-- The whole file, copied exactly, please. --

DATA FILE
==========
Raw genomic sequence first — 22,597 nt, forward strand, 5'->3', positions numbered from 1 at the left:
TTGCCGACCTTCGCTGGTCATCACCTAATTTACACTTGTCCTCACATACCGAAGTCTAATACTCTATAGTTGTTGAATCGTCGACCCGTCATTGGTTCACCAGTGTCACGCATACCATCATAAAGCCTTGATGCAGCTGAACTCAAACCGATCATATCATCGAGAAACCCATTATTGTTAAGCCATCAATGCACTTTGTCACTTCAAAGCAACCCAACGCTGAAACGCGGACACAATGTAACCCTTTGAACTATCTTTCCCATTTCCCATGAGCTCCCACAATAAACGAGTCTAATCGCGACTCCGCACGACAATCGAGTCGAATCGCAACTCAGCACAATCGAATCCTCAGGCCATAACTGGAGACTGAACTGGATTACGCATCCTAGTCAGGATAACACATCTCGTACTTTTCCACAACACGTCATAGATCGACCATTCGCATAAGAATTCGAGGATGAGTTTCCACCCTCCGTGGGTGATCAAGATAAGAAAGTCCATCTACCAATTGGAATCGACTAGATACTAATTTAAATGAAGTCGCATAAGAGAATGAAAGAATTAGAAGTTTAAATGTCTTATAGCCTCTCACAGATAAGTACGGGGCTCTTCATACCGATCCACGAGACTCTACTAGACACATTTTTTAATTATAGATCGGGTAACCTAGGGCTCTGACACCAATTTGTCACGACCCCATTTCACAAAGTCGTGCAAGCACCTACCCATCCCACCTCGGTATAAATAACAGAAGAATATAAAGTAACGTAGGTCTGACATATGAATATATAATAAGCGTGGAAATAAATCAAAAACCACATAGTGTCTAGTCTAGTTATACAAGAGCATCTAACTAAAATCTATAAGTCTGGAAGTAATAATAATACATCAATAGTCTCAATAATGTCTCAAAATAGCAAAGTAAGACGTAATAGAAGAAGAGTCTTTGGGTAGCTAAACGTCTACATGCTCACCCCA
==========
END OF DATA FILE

Raw genomic sequence first — 22,597 nt, forward strand, 5'->3', positions numbered from 1 at the left:
TTGCCGACCTTCGCTGGTCATCACCTAATTTACACTTGTCCTCACATACCGAAGTCTAATACTCTATAGTTGTTGAATCGTCGACCCGTCATTGGTTCACCAGTGTCACGCATACCATCATAAAGCCTTGATGCAGCTGAACTCAAACCGATCATATCATCGAGAAACCCATTATTGTTAAGCCATCAATGCACTTTGTCACTTCAAAGCAACCCAACGCTGAAACGCGGACACAATGTAACCCTTTGAACTATCTTTCCCATTTCCCATGAGCTCCCACAATAAACGAGTCTAATCGCGACTCCGCACGACAATCGAGTCGAATCGCAACTCAGCACAATCGAATCCTCAGGCCATAACTGGAGACTGAACTGGATTACGCATCCTAGTCAGGATAACACATCTCGTACTTTTCCACAACACGTCATAGATCGACCATTCGCATAAGAATTCGAGGATGAGTTTCCACCCTCCGTGGGTGATCAAGATAAGAAAGTCCATCTACCAATTGGAATCGACTAGATACTAATTTAAATGAAGTCGCATAAGAGAATGAAAGAATTAGAAGTTTAAATGTCTTATAGCCTCTCACAGATAAGTACGGGGCTCTTCATACCGATCCACGAGACTCTACTAGACACATTTTTTAATTATAGATCGGGTAACCTAGGGCTCTGACACCAATTTGTCACGACCCCATTTCACAAAGTCGTGCAAGCACCTACCCATCCCACCTCGGTATAAATAACAGAAGAATATAAAGTAACGTAGGTCTGACATATGAATATATAATAAGCGTGGAAATAAATCAAAAACCACATAGTGTCTAGTCTAGTTATACAAGAGCATCTAACTAAAATCTATAAGTCTGGAAGTAATAATAATACATCAATAGTCTCAATAATGTCTCAAAATAGCAAAGTAAGACGTAATAGAAGAAGAGTCTTTGGGTAGCTAAACGTCTACATGCTCACCCCA